• Third, has your company evaluated how it uses third parties, such as loan brokers? Do you "know your brokers" and their practices? Do you have safeguards in place to ensure that the brokers' fees, referrals, and other business practices do not raise fair lending, RESPA, or other legal risks? Do you require brokers to adhere to standards set by your company? Do you check to see whether they do? Most companies have sophisticated quality control and data integrity processes in place to protect their business operations. Do you have comparable systems in place to ensure the integrity of loans you obtain from brokers or buy in the secondary market?
  • Fourth and finally, what have you done to show leadership? Compete to offer the best products — ones that are both profitable and fill a credit need responsibly, on terms that are fair to consumers. Consider partnering with community-based organizations as a means of enhancing borrower financial literacy as well as developing new customers. Work to push the bad actors out of the business. Publicly embrace responsible lending standards — whether they are developed by others, such as the Fannie Mae and Freddie Mac standards, by your company, or by an industry group. Government agencies should not have to write guidance for effective practices by depository institutions on how to avoid acquiring loans or securities backed by loans that have predatory features. You should be doing that yourselves.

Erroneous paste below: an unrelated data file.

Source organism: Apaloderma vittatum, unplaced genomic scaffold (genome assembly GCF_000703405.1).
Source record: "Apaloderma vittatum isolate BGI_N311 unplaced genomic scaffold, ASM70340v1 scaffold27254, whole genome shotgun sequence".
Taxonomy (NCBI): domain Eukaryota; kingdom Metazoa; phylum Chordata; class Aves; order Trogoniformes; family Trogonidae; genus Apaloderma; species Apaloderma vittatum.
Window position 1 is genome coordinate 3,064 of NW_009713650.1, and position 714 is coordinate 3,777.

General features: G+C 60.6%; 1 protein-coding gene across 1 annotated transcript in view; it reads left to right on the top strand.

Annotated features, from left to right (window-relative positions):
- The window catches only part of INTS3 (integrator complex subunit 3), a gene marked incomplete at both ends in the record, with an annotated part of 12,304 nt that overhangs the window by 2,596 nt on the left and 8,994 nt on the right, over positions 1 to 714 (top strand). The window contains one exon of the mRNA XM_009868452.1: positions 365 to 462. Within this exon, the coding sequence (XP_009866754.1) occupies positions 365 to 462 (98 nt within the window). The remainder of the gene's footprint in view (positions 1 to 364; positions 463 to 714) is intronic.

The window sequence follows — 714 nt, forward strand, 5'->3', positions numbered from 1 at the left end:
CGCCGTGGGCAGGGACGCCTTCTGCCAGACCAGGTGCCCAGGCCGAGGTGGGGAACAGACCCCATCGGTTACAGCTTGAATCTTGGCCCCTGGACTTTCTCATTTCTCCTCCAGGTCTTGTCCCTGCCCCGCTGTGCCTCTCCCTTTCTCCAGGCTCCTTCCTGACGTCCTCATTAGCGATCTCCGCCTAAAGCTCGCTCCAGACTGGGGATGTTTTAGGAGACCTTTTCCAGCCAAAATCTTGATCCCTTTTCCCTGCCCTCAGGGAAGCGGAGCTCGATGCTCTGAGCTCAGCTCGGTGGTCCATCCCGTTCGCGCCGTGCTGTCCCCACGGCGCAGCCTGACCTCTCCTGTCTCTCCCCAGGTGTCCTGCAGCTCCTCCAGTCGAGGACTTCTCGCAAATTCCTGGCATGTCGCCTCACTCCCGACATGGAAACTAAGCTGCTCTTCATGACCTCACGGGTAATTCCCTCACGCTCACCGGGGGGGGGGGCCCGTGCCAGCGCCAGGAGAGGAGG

In fact, this subject would seem to be fertile ground for an industry initiative under the auspices of the CBA and/or RMA. The industry can and should take the opportunity to lead in addressing the predatory lending issue. Given where we are in this debate, the opportunity exists now for the industry to distinguish itself and to demonstrate what it is doing well.

You in this room, and the institutions you represent, have a challenge. How would your answer the four questions I have asked?